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Thursday, May 25, 2017

Take Charge of Your Heart: What Women Need to Know

Being a woman means you can take pleasure in a beautiful pair of heels or finding the perfect handbag to match your favorite dress. However, it also means you have some unique health concerns—particularly where your heart is concerned.

 

“Taking action against heart disease early on can make a big difference,” says Robert C. Candipan, M.D., PhD, FACC, FSCAI, cardiologist at Phoenix Heart Center. “Many of these conditions are treatable. Learn what treatment and diagnostic tests can detect various kinds of heart disease.”

 

The leading cause of death in women is heart disease—and you’re the only one who can reduce your risk of being part of that alarming statistic. Here are nine steps to follow for improving your heart health:

 

1) Know your numbers.

Don’t know the difference between LDL and HDL? What your triglyceride levels or body mass index (BMI) are? Talk with your physician about what your numbers mean and how high cholesterol, high blood pressure, diabetes and obesity all increase your heart disease risk.

 

2) Update your understanding.

The best way to improve heart health is to understand the disease—including how to lower your risks.

 

3) Learn CPR.

A potentially lifesaving technique, cardiopulmonary resuscitation (CPR ) can “buy time” until the heart attack victim receives medical attention.

 

4) Create a record.

Compile a detailed family or personal health history for your own records. This can improve care in an emergency situation.

 

5) Reduce stress.

Whether it’s at work, at home or in personal situations, cutting out stressors can reduce your heart disease risk. Incorporate stress-relieving activities such as exercise, meditation and relaxation into your daily life to calm your tensions.

 

6) Invite a challenge.

Incorporate two or more vegetables a day into your diet—diets rich in vitamins and minerals can reduce your chance of heart disease. For an extra challenge, try new dishes with fruits and vegetables you haven’t tried in the past.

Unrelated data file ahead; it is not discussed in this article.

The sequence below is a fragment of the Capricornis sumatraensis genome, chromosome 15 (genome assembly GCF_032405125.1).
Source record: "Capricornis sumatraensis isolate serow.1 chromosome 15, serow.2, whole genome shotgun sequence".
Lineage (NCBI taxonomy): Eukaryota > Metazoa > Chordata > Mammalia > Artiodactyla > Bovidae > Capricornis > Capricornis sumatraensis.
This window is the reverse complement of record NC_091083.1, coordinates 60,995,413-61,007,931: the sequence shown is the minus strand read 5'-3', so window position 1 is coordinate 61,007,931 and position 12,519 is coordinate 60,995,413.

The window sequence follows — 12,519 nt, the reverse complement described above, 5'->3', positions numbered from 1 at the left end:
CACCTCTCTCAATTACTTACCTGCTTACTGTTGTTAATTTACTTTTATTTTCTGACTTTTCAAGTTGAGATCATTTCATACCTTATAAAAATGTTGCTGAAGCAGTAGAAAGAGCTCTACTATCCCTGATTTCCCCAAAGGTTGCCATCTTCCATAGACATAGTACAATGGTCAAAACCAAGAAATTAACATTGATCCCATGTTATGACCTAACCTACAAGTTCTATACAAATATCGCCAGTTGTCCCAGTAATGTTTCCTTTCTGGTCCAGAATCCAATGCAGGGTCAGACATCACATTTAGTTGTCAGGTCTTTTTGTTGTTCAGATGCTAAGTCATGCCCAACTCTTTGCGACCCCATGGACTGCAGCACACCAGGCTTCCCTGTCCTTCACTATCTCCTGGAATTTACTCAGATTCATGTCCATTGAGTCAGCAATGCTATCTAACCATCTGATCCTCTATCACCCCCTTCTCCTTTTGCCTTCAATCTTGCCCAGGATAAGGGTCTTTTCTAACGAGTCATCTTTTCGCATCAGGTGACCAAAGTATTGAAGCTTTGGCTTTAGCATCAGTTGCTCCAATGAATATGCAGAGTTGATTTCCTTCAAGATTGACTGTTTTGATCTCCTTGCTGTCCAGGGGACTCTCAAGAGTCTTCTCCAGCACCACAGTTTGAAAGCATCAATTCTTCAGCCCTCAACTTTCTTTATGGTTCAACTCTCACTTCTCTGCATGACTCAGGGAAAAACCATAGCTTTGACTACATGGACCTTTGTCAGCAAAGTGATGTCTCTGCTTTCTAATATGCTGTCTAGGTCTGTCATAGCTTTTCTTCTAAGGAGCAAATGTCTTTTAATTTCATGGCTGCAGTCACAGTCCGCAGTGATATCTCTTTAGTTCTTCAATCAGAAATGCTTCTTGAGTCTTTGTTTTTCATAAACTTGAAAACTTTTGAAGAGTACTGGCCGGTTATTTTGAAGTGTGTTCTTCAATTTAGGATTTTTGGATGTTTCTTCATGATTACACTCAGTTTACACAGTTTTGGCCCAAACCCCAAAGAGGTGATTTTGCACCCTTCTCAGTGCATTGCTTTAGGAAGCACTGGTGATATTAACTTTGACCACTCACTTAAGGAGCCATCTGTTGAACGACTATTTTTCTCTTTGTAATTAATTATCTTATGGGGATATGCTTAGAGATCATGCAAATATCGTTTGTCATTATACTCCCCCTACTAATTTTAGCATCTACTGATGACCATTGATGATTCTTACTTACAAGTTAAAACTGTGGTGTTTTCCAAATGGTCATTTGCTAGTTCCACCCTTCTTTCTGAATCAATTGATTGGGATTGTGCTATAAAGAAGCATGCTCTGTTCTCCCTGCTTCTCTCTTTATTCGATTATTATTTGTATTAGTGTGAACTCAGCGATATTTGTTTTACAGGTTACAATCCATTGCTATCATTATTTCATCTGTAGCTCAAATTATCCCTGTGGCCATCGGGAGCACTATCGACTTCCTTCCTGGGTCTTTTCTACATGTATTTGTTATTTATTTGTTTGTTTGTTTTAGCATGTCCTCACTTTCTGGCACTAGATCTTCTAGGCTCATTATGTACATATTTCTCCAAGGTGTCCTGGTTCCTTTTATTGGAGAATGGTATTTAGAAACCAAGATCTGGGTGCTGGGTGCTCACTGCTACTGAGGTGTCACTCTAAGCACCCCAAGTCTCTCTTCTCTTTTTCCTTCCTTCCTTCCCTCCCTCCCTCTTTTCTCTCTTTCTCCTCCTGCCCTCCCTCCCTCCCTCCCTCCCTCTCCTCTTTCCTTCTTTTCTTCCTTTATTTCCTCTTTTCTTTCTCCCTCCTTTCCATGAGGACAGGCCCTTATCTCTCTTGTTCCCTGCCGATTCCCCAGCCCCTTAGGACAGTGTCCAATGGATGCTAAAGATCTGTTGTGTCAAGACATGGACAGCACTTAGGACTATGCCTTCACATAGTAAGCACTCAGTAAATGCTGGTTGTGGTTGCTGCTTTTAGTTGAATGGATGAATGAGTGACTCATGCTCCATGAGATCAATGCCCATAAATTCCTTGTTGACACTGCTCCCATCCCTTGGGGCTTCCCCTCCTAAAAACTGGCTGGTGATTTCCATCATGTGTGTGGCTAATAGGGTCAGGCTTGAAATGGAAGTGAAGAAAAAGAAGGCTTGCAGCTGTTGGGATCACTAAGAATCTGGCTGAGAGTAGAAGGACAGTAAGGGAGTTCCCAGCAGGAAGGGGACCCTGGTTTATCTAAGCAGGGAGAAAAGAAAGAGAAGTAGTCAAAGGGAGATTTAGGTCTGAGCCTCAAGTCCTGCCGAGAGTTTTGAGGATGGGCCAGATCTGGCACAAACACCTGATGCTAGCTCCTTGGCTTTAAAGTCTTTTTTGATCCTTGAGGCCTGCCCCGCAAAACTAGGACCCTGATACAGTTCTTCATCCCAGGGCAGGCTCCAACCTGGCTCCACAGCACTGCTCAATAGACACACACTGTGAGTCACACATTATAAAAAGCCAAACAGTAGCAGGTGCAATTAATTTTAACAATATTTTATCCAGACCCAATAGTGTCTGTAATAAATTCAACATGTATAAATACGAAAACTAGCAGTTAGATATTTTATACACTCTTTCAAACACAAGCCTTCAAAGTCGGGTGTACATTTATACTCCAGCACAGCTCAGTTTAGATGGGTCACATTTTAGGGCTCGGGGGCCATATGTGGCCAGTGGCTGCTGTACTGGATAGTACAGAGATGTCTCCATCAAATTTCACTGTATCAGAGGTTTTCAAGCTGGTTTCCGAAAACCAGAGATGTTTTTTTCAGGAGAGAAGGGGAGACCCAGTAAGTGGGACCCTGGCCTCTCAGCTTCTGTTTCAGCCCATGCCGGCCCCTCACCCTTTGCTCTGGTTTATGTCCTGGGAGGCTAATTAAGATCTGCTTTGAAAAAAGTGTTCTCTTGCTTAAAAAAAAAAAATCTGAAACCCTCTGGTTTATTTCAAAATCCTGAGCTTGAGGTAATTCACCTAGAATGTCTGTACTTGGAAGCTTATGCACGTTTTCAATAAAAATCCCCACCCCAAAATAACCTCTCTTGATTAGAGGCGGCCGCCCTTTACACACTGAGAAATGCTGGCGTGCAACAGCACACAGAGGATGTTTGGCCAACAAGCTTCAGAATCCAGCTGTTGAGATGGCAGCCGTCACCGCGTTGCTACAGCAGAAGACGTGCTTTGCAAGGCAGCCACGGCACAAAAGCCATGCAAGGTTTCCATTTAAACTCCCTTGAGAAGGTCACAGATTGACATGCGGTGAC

7) Manage your health.

If you have diabetes or are overweight, proper management of these conditions can improve your overall heart health.

 

8) Open your eyes.

Learn how to look for reliable medical information and outside support to maintain health.

 

9) Take care of yourself.

Pampering yourself is important, whether that means a monthly facial or an afternoon coffee date with your best friend. Why not consider incorporating some healthy pampering—think weekly yoga or Pilates—into your routine?

 

Quick Tips to Keep Your Ticker in Tip-Top Shape

 

Only have a few minutes to make your heart healthier today? Follow these quick and easy tips for boosting heart health:

• Find a walking path or route in your neighborhood and commit to walking at least 10 minutes every day.

• Stay optimistic! Recent studies have shown women older than age 50 who are optimistic are less likely to develop heart disease.

• Try a new, healthy twist on a favorite family recipe, such as baked—not fried—chicken and a flavorful vegetable side dish.

 

To learn more about your risk for heart disease, take a quick, online heart risk assessment at phoenixheartcenter.com.

Robert C. Candipan, M.D., PhD, is a board-certified cardiologist on the medical staff at St. Luke’s Medical Center. Dr. Candipan practices at Phoenix Heart Center in Phoenix, Ariz. For more information or for a referral to a cardiologist on the medical staff at St. Luke’s Medical Center, call 1-877-351-WELL (9355).

This information is provided by St. Luke’s Medical Center as general information only and is not intended to replace the advice of a physician.

 

 

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